Officials of Kasapreko say by February next year, they will begin to bottle, package and export what they describe as ‘low hanging foods’ comprising Sobolo,hausa beer, to the international market.
These local juices remain popular and also has good health benefits among the rank and file of the Ghanaian populace. It is with this rationale that the Group chairman of Kasapreko, Dr Kwabena Adjei says they intend to leverage on.
“This is our niche.This is what we did with Alomo bitters. We used the herbs from the forest and extracted the authentic flavours to introduce into our bitters and is now selling worldwide. We want to use the same system into the soft drinks industry. With our new blending machine we can now do our favourite Sobolo,Asaana,Hausa beer, we may even go into Piito but that will be long term” Dr Kwabena Adjei told B&FT.
According to him, Kasapreko plans to “pioneer the local drinks industry since the multinationals are not there yet, if they appreciate what we do, they can come and join it later” he added.
Africa is still lagging behind as far as taking advantage of its natural resources given its crops and arable land,whilst in other parts of the world, they go to great lengths in search of organic products as a shift from artificial and lab-generated food products.
However, Kasapreko Company Limited (KCL), a hitherto alcohol distillery, say they now intend to convert some of the country’s herbal resources into healthy beverages for nourishment.
The Group Chairman of KCL, Dr Kwabena Adjei, told members of the parliamentary press corps on familiarization tour of the new beverage bottling line that the company would soon start the commercial production of local non-alcoholic drinks such as “asana, sobolo and hausa beer.”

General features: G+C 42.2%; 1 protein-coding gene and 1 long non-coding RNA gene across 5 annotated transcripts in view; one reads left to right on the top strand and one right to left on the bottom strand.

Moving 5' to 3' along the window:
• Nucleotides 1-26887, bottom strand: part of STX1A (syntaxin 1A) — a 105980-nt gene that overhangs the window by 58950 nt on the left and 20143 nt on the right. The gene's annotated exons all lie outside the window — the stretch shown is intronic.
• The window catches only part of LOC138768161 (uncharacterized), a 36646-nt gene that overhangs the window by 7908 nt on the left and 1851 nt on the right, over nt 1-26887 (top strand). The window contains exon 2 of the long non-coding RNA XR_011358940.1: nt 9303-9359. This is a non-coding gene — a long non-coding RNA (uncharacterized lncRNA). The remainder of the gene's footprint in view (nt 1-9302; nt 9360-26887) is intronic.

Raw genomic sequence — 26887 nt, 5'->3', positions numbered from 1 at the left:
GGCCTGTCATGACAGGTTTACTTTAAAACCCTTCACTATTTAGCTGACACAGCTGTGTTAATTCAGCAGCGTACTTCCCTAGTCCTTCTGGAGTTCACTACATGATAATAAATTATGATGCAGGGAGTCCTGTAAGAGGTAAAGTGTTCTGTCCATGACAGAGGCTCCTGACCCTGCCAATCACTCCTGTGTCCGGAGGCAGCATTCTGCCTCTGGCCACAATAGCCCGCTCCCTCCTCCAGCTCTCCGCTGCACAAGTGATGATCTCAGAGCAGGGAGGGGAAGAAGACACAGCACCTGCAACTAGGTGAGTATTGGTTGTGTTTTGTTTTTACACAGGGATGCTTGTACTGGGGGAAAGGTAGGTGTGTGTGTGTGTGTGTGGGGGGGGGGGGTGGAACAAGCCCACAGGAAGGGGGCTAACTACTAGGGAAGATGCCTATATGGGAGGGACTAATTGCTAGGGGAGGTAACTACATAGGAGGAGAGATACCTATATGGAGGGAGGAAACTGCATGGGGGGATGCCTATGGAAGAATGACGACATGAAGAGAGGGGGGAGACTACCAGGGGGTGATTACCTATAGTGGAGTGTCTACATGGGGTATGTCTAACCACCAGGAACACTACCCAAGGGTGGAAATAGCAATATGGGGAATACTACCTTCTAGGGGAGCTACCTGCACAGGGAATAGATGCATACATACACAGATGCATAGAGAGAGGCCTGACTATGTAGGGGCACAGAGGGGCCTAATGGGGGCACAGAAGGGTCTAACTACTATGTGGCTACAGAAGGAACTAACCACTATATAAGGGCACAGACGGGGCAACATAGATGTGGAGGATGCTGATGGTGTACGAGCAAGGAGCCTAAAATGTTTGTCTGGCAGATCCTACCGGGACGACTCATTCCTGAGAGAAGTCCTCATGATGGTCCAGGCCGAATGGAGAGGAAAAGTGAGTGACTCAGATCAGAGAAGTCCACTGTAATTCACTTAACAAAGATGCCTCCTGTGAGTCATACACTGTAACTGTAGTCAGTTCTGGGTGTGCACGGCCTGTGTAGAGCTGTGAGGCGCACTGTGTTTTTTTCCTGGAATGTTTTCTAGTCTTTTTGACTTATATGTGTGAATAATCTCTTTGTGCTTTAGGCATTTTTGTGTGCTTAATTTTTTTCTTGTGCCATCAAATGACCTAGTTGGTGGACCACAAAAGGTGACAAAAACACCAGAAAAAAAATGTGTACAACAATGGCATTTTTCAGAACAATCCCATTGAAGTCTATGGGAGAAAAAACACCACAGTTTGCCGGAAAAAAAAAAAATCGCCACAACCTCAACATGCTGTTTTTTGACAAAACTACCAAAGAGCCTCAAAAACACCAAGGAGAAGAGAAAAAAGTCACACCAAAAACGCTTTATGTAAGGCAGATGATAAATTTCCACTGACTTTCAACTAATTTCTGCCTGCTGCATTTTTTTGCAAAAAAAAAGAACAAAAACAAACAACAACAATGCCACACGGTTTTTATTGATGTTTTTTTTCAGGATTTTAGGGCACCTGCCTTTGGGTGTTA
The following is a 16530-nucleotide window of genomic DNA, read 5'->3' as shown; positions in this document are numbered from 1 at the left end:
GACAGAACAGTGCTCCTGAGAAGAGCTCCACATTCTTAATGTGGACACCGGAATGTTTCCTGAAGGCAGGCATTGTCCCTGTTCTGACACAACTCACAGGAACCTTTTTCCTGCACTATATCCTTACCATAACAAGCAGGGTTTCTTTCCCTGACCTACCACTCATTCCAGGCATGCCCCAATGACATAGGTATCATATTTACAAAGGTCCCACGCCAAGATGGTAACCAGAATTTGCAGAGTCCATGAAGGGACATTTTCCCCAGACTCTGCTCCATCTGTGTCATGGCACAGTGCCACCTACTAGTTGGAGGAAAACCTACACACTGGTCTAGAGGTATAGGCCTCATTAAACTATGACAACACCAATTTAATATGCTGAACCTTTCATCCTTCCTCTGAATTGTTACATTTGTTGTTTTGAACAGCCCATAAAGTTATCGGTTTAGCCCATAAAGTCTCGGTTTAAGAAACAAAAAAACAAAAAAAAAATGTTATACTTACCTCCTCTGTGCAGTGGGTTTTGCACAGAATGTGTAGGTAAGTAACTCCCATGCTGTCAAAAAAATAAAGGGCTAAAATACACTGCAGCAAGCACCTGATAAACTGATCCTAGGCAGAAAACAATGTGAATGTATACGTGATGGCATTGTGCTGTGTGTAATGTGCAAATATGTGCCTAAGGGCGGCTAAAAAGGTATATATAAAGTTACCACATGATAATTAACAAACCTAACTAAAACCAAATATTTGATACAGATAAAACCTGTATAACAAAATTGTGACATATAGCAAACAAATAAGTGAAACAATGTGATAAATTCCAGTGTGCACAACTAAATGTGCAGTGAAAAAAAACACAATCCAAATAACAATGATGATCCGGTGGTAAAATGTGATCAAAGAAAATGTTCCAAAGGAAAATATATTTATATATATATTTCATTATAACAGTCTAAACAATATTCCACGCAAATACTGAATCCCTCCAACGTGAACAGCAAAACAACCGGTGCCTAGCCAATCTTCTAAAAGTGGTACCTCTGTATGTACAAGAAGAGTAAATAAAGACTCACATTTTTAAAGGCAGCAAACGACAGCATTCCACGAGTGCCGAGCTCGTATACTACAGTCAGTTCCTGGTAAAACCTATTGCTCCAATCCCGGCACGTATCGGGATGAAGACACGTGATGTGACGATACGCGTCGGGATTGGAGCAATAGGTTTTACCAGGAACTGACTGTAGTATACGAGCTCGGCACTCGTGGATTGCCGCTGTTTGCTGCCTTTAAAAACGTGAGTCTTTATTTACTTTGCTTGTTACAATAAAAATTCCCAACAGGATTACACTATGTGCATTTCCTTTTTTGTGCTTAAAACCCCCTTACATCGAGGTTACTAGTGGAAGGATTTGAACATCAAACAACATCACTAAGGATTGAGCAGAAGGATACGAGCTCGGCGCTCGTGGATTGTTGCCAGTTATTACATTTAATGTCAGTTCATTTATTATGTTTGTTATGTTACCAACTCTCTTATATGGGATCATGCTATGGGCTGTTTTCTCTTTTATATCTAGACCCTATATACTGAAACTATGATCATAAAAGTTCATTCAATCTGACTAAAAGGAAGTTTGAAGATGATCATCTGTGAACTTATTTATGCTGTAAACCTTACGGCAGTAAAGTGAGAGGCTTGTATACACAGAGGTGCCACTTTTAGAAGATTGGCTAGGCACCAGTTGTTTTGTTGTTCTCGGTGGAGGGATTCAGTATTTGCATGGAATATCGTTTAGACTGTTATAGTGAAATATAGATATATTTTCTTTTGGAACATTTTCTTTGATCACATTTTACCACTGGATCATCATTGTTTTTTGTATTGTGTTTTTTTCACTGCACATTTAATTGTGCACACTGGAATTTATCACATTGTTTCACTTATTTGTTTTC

He said that would form part of the non-alcoholic beverages that the company had started producing.
Hausa beer is a home-made non-alcoholic beer which is common in Africa, while sobolo and asaana are also local drinks which are produced from roselle leaf and fermented maize, respectively.
The new plant, which was commissioned by President John Dramani Mahama on December 15, has the capacity to produce 70,000 bottles of alcoholic and 40,000 non-alcoholic beverages per hour.
It comprises a large warehouse with a loading bay, material storage areas and state-of–the-art production and packaging lines.
Dr Adjei said the company invested US$70 million into the project in order to scale up its production capacity of both alcoholic and non-alcoholic.
Dr Adjei also stated that the company was currently looking at ways in which it could produce drinks from cassava. The company recently acquired 40 per cent shares in Caltech Ventures Company Limited, an agro-based institution with expertise in cassava production and processing.
The group chairman said the company would also eventually obtain 50 per cent of its ethanol locally from the Caltech Cassava Company Limited.
According to the Ministry of Food and Agriculture, Ghana produces about 16 million tonnes of cassava, of which about 11 million tonnes is available for non-industrial (human) consumption. However, only four million tonnes of the crop which is available for human consumption is actually utilised, leaving more than seven million tonnes as surplus.
The decision of KCL to produce drinks from cassava will, therefore, help enhance the commercial use and value of the crop.
Ghana currently imports 60 million litres of ethanol annually, with KCL alone importing 25 million litres of ethanol from Brazil, Pakistan, USA and France.
The Managing Director of the company, Mr Richard Adjei, said the investment would enable the company to compete favourably on the global market.
He said KCL would continue to grow its business not only in Ghana but internationally.
Kasapreko exports about 50 per cent of its products to Nigeria, South Africa, Cote d’Iviore, Benin, UK and USA.